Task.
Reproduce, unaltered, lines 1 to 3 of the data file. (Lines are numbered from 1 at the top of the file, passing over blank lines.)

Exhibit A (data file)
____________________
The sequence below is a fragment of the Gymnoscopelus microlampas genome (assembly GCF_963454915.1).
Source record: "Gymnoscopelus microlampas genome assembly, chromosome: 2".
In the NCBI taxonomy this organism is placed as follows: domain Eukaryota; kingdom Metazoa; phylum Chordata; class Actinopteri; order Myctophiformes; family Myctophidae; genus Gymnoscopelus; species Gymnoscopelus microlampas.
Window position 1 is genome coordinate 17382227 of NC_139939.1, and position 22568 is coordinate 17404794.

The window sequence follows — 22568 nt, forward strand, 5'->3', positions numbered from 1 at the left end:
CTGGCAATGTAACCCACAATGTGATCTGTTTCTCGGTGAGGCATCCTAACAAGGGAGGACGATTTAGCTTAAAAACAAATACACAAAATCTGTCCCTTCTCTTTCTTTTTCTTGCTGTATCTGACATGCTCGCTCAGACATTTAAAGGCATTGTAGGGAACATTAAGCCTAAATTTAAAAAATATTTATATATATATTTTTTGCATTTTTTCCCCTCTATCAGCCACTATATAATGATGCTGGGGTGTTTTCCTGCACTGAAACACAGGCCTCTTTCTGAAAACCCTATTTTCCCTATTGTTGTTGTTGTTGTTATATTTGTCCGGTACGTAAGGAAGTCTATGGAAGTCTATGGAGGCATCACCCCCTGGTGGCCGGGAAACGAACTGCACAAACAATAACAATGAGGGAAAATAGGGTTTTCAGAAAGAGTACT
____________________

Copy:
The sequence below is a fragment of the Gymnoscopelus microlampas genome (assembly GCF_963454915.1).
Source record: "Gymnoscopelus microlampas genome assembly, chromosome: 2".
In the NCBI taxonomy this organism is placed as follows: domain Eukaryota; kingdom Metazoa; phylum Chordata; class Actinopteri; order Myctophiformes; family Myctophidae; genus Gymnoscopelus; species Gymnoscopelus microlampas.